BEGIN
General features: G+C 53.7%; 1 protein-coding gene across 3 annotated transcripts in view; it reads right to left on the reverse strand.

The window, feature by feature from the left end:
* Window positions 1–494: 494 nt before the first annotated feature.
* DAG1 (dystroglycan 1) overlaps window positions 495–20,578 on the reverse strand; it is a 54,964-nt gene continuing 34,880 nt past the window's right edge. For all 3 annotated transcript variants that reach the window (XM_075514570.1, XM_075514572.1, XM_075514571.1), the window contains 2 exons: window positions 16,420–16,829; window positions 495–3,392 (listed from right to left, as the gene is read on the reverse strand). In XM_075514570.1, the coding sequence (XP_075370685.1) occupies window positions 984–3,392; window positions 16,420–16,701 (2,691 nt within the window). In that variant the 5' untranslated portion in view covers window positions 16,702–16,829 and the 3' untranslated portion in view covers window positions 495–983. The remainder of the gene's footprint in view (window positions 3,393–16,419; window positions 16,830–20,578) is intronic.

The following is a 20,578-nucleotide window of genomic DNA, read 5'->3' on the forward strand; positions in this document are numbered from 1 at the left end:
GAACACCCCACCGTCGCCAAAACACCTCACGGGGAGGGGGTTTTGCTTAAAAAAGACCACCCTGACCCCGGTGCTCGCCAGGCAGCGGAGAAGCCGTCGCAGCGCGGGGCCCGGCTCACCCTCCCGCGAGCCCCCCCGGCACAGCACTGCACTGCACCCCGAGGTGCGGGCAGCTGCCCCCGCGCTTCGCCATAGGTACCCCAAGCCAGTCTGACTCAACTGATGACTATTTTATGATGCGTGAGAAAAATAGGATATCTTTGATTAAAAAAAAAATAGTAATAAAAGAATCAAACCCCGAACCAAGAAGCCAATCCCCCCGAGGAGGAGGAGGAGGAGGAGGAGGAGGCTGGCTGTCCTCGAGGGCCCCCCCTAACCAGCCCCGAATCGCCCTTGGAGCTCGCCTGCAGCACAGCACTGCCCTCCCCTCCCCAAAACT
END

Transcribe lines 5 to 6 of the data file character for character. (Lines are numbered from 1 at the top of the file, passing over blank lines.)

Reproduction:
The following is a 20,578-nucleotide window of genomic DNA, read 5'->3' on the forward strand; positions in this document are numbered from 1 at the left end:
GAACACCCCACCGTCGCCAAAACACCTCACGGGGAGGGGGTTTTGCTTAAAAAAGACCACCCTGACCCCGGTGCTCGCCAGGCAGCGGAGAAGCCGTCGCAGCGCGGGGCCCGGCTCACCCTCCCGCGAGCCCCCCCGGCACAGCACTGCACTGCACCCCGAGGTGCGGGCAGCTGCCCCCGCGCTTCGCCATAGGTACCCCAAGCCAGTCTGACTCAACTGATGACTATTTTATGATGCGTGAGAAAAATAGGATATCTTTGATTAAAAAAAAAATAGTAATAAAAGAATCAAACCCCGAACCAAGAAGCCAATCCCCCCGAGGAGGAGGAGGAGGAGGAGGAGGAGGCTGGCTGTCCTCGAGGGCCCCCCCTAACCAGCCCCGAATCGCCCTTGGAGCTCGCCTGCAGCACAGCACTGCCCTCCCCTCCCCAAAACT